Judge skeptical of Fulton County DA's plan to try Trump and 14 associates in single case

 December 14, 2023

Fulton County District Attorney Fani Willis is pushing ahead with plans to prosecute former President Donald Trump and 14 of his associates on charges that they attempted to overturn the 2020 election.

While Willis insists that she can handle the sprawling case in a single trial, the judge tasked with presiding over it isn't so sure.

Judge skeptical that defendants' rights can be safeguarded

The Hill noted in an article published on Thursday that Fulton County Superior Court Judge Scott McAfee "has expressed skepticism about the idea of trying too many people at once."

One example of that reticence came in September when he granted a request by former Trump campaign attorney Sidney Powell to have her case separated from that of the former president.

"The precarious ability of the Court to safeguard each defendant’s due process rights and ensure adequate pretrial preparation on the current accelerated track weighs heavily, if not decisively, in favor of severance," the Associated Press quoted McAfee as writing.

What's more, the judge went on to suggest that it may be necessary to further split off more defendants as time goes on.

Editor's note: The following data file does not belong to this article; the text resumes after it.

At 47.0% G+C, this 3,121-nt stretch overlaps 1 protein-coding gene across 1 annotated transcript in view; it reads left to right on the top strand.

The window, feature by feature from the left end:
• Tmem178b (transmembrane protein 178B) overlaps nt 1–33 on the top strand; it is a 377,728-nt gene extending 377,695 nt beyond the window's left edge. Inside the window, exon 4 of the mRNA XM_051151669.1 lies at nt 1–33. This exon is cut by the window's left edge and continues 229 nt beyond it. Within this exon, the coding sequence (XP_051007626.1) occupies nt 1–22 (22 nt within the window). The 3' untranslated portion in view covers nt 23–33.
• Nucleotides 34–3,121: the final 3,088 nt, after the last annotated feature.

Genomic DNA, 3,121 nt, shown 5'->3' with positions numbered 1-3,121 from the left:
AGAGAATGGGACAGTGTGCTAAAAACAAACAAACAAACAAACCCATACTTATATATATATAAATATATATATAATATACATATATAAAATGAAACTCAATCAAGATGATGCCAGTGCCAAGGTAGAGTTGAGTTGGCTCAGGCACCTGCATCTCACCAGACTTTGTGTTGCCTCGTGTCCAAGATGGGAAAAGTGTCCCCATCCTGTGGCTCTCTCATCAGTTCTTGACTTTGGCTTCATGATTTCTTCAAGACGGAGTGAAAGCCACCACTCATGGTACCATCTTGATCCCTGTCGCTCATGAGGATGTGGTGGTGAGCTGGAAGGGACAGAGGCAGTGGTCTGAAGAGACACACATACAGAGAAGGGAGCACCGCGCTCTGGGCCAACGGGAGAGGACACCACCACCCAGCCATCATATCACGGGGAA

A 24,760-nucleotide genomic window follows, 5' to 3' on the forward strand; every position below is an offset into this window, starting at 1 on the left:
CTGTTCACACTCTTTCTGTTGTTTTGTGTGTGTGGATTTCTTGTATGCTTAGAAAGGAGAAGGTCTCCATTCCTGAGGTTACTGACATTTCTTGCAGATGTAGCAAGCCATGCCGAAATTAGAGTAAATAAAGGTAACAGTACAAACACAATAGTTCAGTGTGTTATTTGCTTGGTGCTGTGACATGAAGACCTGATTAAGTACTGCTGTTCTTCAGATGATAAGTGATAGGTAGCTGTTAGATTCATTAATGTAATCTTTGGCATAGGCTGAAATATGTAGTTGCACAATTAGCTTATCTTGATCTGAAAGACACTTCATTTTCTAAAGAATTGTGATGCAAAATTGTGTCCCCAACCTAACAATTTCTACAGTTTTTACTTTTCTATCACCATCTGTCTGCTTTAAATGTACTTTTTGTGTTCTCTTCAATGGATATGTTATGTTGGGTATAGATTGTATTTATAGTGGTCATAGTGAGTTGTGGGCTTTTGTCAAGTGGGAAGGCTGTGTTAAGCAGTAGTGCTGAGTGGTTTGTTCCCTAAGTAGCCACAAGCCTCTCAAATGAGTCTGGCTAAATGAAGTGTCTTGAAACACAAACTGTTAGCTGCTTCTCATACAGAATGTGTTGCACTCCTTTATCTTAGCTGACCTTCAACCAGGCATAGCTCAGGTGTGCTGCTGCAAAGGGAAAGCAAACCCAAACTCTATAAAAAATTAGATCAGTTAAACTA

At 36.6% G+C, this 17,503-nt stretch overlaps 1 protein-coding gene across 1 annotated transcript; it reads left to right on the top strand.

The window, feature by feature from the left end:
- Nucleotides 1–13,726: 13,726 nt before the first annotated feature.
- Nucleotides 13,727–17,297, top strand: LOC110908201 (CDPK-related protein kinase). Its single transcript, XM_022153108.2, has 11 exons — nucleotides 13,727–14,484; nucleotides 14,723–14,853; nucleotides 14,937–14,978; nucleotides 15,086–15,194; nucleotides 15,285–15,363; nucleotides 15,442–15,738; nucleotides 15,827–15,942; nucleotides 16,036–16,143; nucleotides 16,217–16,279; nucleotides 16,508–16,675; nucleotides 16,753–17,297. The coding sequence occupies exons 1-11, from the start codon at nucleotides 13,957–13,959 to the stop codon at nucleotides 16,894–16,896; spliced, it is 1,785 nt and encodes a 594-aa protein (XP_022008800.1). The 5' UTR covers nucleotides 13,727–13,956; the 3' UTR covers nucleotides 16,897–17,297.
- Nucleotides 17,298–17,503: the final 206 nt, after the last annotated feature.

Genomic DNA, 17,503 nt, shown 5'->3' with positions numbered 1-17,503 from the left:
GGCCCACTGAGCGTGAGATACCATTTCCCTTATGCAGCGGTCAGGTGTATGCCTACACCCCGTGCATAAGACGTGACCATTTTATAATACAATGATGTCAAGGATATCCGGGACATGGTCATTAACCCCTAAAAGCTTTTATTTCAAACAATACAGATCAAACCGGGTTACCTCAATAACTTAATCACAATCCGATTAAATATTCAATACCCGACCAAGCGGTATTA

Powell later accepted a plea deal offered by Willis, as did fellow former campaign lawyer Jenna Ellis and advisor Kenneth Chesebro.

Defense lawyers say case amounts to election interference

The trial's size isn't Willis' only concern, as Trump's legal team argued earlier this month that holding the former president's trial next summer would amount to election interference.

"Can you imagine the notion of the Republican nominee for president not being able to campaign for the presidency because he is, in some form or fashion, in a courtroom defending himself?" Steven H. Sadow told McAfee, according to the Associated Press.

"That would be the most effective election interference in the history of the United States," the defense lawyer went on to insist.

Prosecutor Nathan Wade countered Sadow's claim, saying, "This trial does not constitute election interference. This is moving forward with the business of Fulton County."

Willis calls election interference claim "silly"

"I don’t think that it in any way impedes defendant Trump's ability to campaign or whatever he needs to do in order to seek office," he added.

The Hill observed that for her part, Willis has also rejected any suggestion that her prosecution of Trump amounts to election interference.

"If the prosecutor finds that they violated the law, they have an ethical duty to bring forth charges and so this is a silly notion to me that because one runs from office that your criminal case would stop," The Hill quoted her as telling the Associated Press in a recent interview.

" A free people [claim] their rights, as derived from the laws of nature."
Thomas Jefferson
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